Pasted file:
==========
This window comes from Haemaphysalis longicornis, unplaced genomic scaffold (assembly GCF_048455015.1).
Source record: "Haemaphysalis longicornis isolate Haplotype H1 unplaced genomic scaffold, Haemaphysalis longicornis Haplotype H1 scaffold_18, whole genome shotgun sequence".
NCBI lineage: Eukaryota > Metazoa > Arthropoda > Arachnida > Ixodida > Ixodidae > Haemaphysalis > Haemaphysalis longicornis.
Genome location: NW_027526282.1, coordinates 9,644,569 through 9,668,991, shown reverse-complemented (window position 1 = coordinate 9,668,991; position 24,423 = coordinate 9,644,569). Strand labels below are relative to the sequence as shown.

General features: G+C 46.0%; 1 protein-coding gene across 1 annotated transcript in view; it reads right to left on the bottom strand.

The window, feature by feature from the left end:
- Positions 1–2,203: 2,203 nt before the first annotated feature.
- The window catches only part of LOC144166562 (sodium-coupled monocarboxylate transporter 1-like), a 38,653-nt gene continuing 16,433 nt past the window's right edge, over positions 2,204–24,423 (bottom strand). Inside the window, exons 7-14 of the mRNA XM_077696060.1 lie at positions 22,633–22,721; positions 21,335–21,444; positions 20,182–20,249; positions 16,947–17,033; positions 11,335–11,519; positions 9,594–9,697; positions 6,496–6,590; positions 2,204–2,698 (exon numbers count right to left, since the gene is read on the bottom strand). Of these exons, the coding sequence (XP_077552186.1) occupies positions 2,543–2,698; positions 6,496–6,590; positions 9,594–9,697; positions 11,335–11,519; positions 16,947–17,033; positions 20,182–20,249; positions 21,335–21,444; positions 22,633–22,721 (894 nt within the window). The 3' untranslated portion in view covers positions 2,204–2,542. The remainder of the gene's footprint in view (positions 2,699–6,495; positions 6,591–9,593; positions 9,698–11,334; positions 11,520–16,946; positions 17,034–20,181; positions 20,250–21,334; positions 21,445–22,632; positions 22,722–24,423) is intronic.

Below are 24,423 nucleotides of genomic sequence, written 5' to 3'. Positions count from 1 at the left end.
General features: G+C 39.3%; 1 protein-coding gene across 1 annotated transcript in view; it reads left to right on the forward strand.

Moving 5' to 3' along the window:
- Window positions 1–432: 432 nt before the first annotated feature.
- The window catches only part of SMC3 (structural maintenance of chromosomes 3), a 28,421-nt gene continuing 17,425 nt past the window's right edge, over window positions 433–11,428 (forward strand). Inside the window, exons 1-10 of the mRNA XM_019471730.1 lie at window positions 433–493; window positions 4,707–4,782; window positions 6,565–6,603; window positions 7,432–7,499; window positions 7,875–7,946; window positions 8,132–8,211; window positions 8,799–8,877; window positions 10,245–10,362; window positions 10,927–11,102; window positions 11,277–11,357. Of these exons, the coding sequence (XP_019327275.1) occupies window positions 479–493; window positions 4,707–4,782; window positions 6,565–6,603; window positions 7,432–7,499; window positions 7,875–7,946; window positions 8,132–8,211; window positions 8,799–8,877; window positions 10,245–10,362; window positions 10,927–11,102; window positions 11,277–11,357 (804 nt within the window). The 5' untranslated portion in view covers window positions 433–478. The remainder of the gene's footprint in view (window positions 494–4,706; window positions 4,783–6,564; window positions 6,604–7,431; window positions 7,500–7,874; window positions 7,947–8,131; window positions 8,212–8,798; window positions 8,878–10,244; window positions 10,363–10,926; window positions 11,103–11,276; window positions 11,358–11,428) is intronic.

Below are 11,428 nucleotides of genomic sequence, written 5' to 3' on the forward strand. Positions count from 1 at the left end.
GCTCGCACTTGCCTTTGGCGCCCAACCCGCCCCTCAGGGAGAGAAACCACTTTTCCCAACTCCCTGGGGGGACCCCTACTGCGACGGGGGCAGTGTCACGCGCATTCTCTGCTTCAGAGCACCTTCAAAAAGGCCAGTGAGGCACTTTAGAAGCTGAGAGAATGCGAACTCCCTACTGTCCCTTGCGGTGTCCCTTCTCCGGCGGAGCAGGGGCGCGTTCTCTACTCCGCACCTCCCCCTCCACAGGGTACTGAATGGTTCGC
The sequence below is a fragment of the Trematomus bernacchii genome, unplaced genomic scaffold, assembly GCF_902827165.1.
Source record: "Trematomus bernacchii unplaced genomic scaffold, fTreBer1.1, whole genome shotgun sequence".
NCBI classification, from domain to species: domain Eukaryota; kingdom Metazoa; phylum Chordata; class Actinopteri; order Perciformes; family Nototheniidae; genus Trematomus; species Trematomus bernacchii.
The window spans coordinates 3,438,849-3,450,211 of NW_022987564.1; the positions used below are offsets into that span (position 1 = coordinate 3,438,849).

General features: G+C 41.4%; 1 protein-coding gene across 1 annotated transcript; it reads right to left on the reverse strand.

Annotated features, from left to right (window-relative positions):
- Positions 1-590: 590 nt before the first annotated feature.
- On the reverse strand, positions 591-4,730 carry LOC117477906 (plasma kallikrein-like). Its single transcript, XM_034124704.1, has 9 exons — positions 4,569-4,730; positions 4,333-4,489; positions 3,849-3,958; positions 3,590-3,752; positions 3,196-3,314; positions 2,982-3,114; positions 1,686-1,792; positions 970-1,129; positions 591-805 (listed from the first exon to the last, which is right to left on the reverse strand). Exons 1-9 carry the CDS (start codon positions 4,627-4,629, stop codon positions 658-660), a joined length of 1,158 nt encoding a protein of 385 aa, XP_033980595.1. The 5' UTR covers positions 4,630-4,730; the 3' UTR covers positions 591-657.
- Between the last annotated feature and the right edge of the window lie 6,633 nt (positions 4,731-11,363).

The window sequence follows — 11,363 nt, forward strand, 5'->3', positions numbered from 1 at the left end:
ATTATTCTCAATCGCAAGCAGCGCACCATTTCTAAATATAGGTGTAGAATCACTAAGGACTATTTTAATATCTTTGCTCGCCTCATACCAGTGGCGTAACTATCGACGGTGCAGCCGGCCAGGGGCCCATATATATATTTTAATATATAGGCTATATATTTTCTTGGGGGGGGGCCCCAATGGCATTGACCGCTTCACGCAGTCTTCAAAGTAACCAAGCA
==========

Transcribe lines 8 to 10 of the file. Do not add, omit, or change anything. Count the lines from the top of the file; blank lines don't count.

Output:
- The window catches only part of LOC144166562 (sodium-coupled monocarboxylate transporter 1-like), a 38,653-nt gene continuing 16,433 nt past the window's right edge, over positions 2,204–24,423 (bottom strand). Inside the window, exons 7-14 of the mRNA XM_077696060.1 lie at positions 22,633–22,721; positions 21,335–21,444; positions 20,182–20,249; positions 16,947–17,033; positions 11,335–11,519; positions 9,594–9,697; positions 6,496–6,590; positions 2,204–2,698 (exon numbers count right to left, since the gene is read on the bottom strand). Of these exons, the coding sequence (XP_077552186.1) occupies positions 2,543–2,698; positions 6,496–6,590; positions 9,594–9,697; positions 11,335–11,519; positions 16,947–17,033; positions 20,182–20,249; positions 21,335–21,444; positions 22,633–22,721 (894 nt within the window). The 3' untranslated portion in view covers positions 2,204–2,542. The remainder of the gene's footprint in view (positions 2,699–6,495; positions 6,591–9,593; positions 9,698–11,334; positions 11,520–16,946; positions 17,034–20,181; positions 20,250–21,334; positions 21,445–22,632; positions 22,722–24,423) is intronic.

Below are 24,423 nucleotides of genomic sequence, written 5' to 3'. Positions count from 1 at the left end.
General features: G+C 39.3%; 1 protein-coding gene across 1 annotated transcript in view; it reads left to right on the forward strand.